Solving the mystery of the empty PDF form
I love filling out forms—they’re like tests where I know all the answers. Starting in Mountain Lion, entering data in PDF forms got even easier; Preview can now automatically detect where form fields are, so blanks automatically become text fields where you can type and checkboxes can simply be clicked.
Great as that is, when I sent those filled-out PDF forms to some of my colleagues, I found they’d often reply that the form I’d sent them was empty. And yet, when I opened the same document on my own computer, the data I entered was still there. What gives?
Well, after a little investigation I determined that the problem seems to be—surprise!—that those folks are Windows users. For some reason, the software they use to view PDFs (likely Adobe Acrobat) doesn’t recognize whatever Preview is doing to support entering that form data, so those PDFs simply register as empty.
As it turns out, the fix is simple, but a little silly: After you’ve filled out a PDF form in Preview, choose Print from the File menu and then use the dialog box’s PDF option to save it to a PDF.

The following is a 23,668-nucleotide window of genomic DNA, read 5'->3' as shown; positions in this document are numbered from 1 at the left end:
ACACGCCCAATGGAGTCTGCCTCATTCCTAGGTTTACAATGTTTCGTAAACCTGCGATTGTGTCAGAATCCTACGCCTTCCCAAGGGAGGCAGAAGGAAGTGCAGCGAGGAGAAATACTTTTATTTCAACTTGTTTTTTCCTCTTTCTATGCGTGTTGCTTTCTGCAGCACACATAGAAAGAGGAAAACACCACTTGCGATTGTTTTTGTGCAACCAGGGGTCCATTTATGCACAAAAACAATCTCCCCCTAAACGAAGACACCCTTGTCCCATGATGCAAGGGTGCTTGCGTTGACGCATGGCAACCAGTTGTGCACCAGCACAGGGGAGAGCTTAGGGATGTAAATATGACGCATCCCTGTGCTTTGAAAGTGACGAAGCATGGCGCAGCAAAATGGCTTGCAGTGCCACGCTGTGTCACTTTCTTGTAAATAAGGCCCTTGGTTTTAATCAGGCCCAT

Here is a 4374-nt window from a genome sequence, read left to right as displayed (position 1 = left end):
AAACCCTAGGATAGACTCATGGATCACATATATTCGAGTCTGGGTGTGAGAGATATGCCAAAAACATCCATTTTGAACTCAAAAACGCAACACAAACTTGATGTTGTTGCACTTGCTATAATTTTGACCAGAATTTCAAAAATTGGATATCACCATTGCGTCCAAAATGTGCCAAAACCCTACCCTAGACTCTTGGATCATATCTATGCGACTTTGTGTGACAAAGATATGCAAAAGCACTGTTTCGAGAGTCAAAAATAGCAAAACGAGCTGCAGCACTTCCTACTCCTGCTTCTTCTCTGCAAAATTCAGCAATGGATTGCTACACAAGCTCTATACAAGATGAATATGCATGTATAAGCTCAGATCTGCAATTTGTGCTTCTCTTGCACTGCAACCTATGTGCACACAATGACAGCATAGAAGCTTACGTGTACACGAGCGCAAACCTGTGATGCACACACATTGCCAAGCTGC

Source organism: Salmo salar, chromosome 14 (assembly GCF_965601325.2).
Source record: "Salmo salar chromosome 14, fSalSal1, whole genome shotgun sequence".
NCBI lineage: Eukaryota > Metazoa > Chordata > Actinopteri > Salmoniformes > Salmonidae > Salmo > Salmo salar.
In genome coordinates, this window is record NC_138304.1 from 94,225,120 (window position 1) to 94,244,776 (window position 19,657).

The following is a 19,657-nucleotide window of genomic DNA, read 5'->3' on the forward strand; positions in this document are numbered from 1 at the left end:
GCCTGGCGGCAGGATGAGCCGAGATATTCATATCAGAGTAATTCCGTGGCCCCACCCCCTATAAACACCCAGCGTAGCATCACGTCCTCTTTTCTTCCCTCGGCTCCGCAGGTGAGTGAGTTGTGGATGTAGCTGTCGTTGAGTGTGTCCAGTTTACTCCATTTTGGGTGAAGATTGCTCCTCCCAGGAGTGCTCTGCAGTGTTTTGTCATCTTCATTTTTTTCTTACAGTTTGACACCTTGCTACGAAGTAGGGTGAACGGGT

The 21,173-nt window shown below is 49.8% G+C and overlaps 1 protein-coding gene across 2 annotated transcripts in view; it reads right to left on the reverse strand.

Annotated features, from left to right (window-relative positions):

While it might seem like you could accomplish the same thing using the Export As command in the File menu, it doesn’t work in the same way—the Print option actually takes the data you’ve entered into the form and turns it into part of the PDF (if you prefer the technical term, it rasterizes it). On the downside, that means that you can’t edit that text any more, but it also means that your PC-using friends and colleagues will actually be able to see the form data, because it’s no longer editable text, but a picture of that text.
If you’re sending the filled-out PDF form to a fellow Mac user, you don’t have to go through this whole rigmarole. However, saving to a PDF does have an additional benefit in that case: Since the form data gets converted into an image, saving to PDF means the recipient cannot easily edit the data that you’ve already entered.